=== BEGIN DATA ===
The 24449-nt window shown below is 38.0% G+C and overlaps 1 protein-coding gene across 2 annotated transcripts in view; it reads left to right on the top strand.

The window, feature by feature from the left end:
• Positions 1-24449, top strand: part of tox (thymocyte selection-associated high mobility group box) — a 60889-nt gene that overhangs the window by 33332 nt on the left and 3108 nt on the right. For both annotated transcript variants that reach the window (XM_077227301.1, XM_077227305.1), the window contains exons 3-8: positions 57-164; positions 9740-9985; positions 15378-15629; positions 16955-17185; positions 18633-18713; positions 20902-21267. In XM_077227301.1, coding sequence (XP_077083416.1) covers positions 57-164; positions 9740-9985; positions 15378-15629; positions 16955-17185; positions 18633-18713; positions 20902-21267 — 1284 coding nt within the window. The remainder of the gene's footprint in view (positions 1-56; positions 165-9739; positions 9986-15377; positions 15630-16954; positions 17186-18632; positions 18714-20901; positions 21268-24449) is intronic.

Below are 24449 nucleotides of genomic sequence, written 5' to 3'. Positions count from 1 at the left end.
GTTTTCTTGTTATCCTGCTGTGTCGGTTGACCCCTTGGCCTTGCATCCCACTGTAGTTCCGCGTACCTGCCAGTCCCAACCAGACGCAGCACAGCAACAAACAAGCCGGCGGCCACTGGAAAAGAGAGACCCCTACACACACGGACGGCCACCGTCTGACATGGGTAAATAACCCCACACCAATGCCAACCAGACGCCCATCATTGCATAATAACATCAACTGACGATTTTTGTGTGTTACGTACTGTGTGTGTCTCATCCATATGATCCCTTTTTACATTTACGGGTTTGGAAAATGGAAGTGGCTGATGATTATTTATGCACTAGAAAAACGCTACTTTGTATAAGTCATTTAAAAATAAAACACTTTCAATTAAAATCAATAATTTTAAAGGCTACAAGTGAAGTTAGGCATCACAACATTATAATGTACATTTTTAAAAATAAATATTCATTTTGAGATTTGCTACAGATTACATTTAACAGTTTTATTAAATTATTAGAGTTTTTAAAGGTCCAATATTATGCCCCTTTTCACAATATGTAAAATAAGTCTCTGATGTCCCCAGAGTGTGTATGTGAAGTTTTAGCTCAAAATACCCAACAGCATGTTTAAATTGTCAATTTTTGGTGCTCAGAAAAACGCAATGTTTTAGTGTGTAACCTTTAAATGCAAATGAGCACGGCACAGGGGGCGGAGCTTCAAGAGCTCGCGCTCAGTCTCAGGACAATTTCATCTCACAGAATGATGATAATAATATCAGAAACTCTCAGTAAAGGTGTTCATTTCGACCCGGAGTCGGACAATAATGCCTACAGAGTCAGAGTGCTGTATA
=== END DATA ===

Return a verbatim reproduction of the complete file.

The 24449-nt window shown below is 38.0% G+C and overlaps 1 protein-coding gene across 2 annotated transcripts in view; it reads left to right on the top strand.

The window, feature by feature from the left end:
• Positions 1-24449, top strand: part of tox (thymocyte selection-associated high mobility group box) — a 60889-nt gene that overhangs the window by 33332 nt on the left and 3108 nt on the right. For both annotated transcript variants that reach the window (XM_077227301.1, XM_077227305.1), the window contains exons 3-8: positions 57-164; positions 9740-9985; positions 15378-15629; positions 16955-17185; positions 18633-18713; positions 20902-21267. In XM_077227301.1, coding sequence (XP_077083416.1) covers positions 57-164; positions 9740-9985; positions 15378-15629; positions 16955-17185; positions 18633-18713; positions 20902-21267 — 1284 coding nt within the window. The remainder of the gene's footprint in view (positions 1-56; positions 165-9739; positions 9986-15377; positions 15630-16954; positions 17186-18632; positions 18714-20901; positions 21268-24449) is intronic.

Below are 24449 nucleotides of genomic sequence, written 5' to 3'. Positions count from 1 at the left end.
GTTTTCTTGTTATCCTGCTGTGTCGGTTGACCCCTTGGCCTTGCATCCCACTGTAGTTCCGCGTACCTGCCAGTCCCAACCAGACGCAGCACAGCAACAAACAAGCCGGCGGCCACTGGAAAAGAGAGACCCCTACACACACGGACGGCCACCGTCTGACATGGGTAAATAACCCCACACCAATGCCAACCAGACGCCCATCATTGCATAATAACATCAACTGACGATTTTTGTGTGTTACGTACTGTGTGTGTCTCATCCATATGATCCCTTTTTACATTTACGGGTTTGGAAAATGGAAGTGGCTGATGATTATTTATGCACTAGAAAAACGCTACTTTGTATAAGTCATTTAAAAATAAAACACTTTCAATTAAAATCAATAATTTTAAAGGCTACAAGTGAAGTTAGGCATCACAACATTATAATGTACATTTTTAAAAATAAATATTCATTTTGAGATTTGCTACAGATTACATTTAACAGTTTTATTAAATTATTAGAGTTTTTAAAGGTCCAATATTATGCCCCTTTTCACAATATGTAAAATAAGTCTCTGATGTCCCCAGAGTGTGTATGTGAAGTTTTAGCTCAAAATACCCAACAGCATGTTTAAATTGTCAATTTTTGGTGCTCAGAAAAACGCAATGTTTTAGTGTGTAACCTTTAAATGCAAATGAGCACGGCACAGGGGGCGGAGCTTCAAGAGCTCGCGCTCAGTCTCAGGACAATTTCATCTCACAGAATGATGATAATAATATCAGAAACTCTCAGTAAAGGTGTTCATTTCGACCCGGAGTCGGACAATAATGCCTACAGAGTCAGAGTGCTGTATA